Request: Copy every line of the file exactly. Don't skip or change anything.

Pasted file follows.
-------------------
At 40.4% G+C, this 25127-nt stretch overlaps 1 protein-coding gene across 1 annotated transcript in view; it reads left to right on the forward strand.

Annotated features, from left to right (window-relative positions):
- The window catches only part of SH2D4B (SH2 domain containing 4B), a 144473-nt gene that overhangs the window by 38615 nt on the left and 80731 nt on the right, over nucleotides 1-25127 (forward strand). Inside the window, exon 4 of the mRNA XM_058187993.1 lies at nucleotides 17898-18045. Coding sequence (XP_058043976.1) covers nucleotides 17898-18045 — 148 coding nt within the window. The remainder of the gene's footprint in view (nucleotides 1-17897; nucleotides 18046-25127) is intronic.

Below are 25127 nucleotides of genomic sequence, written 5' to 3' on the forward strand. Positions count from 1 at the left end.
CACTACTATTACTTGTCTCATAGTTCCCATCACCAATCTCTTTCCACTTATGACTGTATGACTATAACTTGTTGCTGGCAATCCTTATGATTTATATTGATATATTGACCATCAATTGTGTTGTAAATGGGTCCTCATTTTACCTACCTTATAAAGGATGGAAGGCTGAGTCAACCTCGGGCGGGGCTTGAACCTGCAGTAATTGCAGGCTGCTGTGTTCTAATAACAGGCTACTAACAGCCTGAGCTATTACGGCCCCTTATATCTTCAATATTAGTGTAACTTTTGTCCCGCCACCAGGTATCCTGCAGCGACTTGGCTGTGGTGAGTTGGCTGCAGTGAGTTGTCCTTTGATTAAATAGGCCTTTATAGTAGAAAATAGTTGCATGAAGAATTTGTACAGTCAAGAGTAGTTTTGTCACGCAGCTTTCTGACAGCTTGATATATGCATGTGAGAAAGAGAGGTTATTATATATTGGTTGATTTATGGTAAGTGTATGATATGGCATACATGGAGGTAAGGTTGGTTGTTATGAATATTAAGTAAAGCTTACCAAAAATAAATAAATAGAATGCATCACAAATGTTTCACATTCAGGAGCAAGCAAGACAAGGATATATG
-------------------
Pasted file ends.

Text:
At 40.4% G+C, this 25127-nt stretch overlaps 1 protein-coding gene across 1 annotated transcript in view; it reads left to right on the forward strand.

Annotated features, from left to right (window-relative positions):
- The window catches only part of SH2D4B (SH2 domain containing 4B), a 144473-nt gene that overhangs the window by 38615 nt on the left and 80731 nt on the right, over nucleotides 1-25127 (forward strand). Inside the window, exon 4 of the mRNA XM_058187993.1 lies at nucleotides 17898-18045. Coding sequence (XP_058043976.1) covers nucleotides 17898-18045 — 148 coding nt within the window. The remainder of the gene's footprint in view (nucleotides 1-17897; nucleotides 18046-25127) is intronic.

Below are 25127 nucleotides of genomic sequence, written 5' to 3' on the forward strand. Positions count from 1 at the left end.
CACTACTATTACTTGTCTCATAGTTCCCATCACCAATCTCTTTCCACTTATGACTGTATGACTATAACTTGTTGCTGGCAATCCTTATGATTTATATTGATATATTGACCATCAATTGTGTTGTAAATGGGTCCTCATTTTACCTACCTTATAAAGGATGGAAGGCTGAGTCAACCTCGGGCGGGGCTTGAACCTGCAGTAATTGCAGGCTGCTGTGTTCTAATAACAGGCTACTAACAGCCTGAGCTATTACGGCCCCTTATATCTTCAATATTAGTGTAACTTTTGTCCCGCCACCAGGTATCCTGCAGCGACTTGGCTGTGGTGAGTTGGCTGCAGTGAGTTGTCCTTTGATTAAATAGGCCTTTATAGTAGAAAATAGTTGCATGAAGAATTTGTACAGTCAAGAGTAGTTTTGTCACGCAGCTTTCTGACAGCTTGATATATGCATGTGAGAAAGAGAGGTTATTATATATTGGTTGATTTATGGTAAGTGTATGATATGGCATACATGGAGGTAAGGTTGGTTGTTATGAATATTAAGTAAAGCTTACCAAAAATAAATAAATAGAATGCATCACAAATGTTTCACATTCAGGAGCAAGCAAGACAAGGATATATG